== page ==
"We have beautiful children."
Translation:Nous avons de beaux enfants.
Shouldn't "nous avons de belles enfants" be correct as well? The gender of all children could be feminine.
But the noun "enfant/enfants" is still masculine, so it is referring to the word itself rather than the sex of the children. Children would tend to include both boys and girls anyway (which is default masculine when both sexes are represented), because if not, you could just say "nous avons de belles filles"; we have beautiful daughters.
Why not "Nous avons des beaux enfants"?
Why is it "de beaux enfants"? It seems like the "de" doesn't agree.
"de" is a preposition and as such, it never agrees.
The word missing is "des", plural indefinite article, which is replaced by "de" in front of an adjective.
- des enfants magnifiques
- de beaux enfants
why is "beaux" in front of the noun? i thought it went after... my answer was "nous avons des enfants beaux" can anyone tell me what is wrong with it?
I've found this link helpful in learning which adjectives to place before nouns. http://french.about.com/od/grammar/a/adjectives_4.htm
The general rule for before-the-nous adjectives is Beauty, Age, Good/bad, Size (B A G S). Hope this helps!
So, "we have kids" would be "nous avons des enfants" but now since there is an adjective des becomes de?
The rule is that in front of an adjective, "des" becomes "de".
- un chat noir - des chats noirs
- un petit chat - de petits chats.
In the case of the word enfante, it refers to a female child. Enfants would refer to a group of children which contains at least one boy. A few words in French referring to living things or people have both masculine and feminine forms.
Is it possibe to write: " Nous avons des enfants qui sont superbes. " ? Merci d'avance !
It is correct, grammatically speaking, but you have added 2 words that were not required.
"On est de beaux enfants" is what the system corrects me with when I enter "On a de beaux enfants". This seems wrong to me.
"des" becomes "de" in front of an adjective. So the translation can be:
- nous avons de beaux enfants
- on a de beaux enfants.
And this leads to another thing I was wondering. Is there a specific situation where Nous and On are use differently?
Yes, actually "on" does not have all the properties of "nous".
For ex, there is no imperative for "on".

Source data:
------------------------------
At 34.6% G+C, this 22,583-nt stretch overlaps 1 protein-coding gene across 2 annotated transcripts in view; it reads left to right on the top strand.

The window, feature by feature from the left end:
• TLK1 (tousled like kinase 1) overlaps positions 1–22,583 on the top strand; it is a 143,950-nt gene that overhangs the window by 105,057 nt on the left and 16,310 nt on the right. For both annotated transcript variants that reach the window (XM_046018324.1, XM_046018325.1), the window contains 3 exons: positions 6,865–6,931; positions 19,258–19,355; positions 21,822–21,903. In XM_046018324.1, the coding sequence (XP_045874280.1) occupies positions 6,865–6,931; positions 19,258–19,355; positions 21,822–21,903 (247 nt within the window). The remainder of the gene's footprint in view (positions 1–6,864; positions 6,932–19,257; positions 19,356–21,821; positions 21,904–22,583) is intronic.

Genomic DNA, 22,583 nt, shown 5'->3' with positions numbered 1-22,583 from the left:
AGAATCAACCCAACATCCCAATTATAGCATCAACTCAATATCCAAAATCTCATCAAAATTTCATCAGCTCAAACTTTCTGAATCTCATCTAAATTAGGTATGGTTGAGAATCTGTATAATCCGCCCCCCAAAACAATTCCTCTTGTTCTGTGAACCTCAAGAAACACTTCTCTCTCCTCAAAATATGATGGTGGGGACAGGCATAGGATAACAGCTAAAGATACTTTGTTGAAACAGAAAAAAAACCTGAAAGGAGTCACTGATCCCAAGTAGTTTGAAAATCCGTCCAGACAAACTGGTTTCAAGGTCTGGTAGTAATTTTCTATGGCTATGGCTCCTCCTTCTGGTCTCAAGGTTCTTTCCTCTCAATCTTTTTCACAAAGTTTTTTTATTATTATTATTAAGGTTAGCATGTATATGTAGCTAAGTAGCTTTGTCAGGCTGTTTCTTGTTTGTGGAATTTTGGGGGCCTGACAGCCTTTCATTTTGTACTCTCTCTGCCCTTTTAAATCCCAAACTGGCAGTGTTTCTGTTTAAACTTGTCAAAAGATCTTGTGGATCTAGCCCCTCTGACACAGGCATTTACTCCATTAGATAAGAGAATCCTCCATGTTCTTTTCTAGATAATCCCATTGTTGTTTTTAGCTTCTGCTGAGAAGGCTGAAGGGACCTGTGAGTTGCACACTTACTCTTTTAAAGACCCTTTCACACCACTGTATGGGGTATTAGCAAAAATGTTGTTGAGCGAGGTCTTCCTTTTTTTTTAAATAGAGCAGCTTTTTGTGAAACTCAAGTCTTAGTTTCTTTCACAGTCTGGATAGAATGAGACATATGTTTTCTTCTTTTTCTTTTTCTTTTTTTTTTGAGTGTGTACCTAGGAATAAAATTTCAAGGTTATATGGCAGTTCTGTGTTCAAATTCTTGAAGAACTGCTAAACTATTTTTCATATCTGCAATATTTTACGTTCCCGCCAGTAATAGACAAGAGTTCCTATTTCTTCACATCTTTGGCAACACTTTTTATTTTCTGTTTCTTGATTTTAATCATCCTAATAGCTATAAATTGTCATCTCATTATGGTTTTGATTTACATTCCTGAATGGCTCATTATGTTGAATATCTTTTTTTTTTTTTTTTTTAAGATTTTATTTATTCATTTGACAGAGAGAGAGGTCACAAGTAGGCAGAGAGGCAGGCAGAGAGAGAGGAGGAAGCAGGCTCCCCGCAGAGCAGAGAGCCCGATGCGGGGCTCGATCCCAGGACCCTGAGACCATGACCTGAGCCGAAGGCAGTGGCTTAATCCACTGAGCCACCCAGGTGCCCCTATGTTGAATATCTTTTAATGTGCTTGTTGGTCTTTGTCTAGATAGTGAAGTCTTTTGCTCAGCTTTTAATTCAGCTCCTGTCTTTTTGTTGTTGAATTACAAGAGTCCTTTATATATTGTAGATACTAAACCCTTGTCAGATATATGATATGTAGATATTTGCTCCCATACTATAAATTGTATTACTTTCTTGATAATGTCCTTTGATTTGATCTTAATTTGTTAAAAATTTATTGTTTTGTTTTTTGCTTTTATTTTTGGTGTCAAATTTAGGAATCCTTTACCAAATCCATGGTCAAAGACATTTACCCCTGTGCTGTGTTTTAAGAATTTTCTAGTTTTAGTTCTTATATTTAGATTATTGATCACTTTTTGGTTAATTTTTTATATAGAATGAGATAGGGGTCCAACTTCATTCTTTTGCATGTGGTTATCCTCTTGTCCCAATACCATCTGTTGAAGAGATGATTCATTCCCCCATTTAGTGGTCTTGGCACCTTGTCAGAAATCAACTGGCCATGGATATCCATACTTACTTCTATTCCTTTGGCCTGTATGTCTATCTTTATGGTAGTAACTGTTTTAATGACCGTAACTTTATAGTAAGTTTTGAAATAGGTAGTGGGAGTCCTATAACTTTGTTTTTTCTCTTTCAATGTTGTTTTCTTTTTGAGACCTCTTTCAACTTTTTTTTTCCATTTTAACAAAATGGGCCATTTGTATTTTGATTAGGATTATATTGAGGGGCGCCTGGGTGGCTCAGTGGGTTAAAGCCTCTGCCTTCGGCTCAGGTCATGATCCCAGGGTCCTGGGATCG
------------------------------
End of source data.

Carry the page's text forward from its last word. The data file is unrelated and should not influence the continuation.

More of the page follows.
- let's go = "allons-y !" or "on y va !"
In some situations, "on" does not mean "nous", but rather "they":
- on a dit dans les medias que... = it was said in the media that...
Sometimes, it means "you":
- alors, on est en retard ! on n'a pas entendu son réveil ? (so, you are late! you haven't heard your alarm clock?)
- on devrait sortir la poubelle (please put out the rubbish)
Wow, "on" is getting confusing. Is there anyway to tell apart when it is used as we, you or they? Or we'll just have to guess which text suits best?
If you get "we" in the English sentence, you translate to "nous"
If you get "on" in the French sentence, you have to clarify the meaning of the whole sentence to decide which pronoun to use.
No, because the plural of "beau" is "beaux", ending with a consonant which creates a Z liaison with "enfants"; so it sounds just fine.
Please consider the same sentence in singular:
- Nous avons un bel enfant
The plural of "un" is "des", which changes to "de" before an adjective:
- Nous avons de beaux enfants
Without an adjective or when the adjective is after the noun, this is what you get:
- Nous avons un enfant (gentil) --- Nous avons des enfants (gentils)
"Bel" does not have a plural form nor needs one. "Bel" is used before a masculine singular noun starting with a vowel sound, because the original adjective "beau" ends with a vowel sound which creates a sound conflict: "bo-|-enfant"
In plural, "beaux" ending with an X creates a Z liaison with the next vowel sound and therefore, there is no longer a vowel sound conflict: "bo-z-enfants"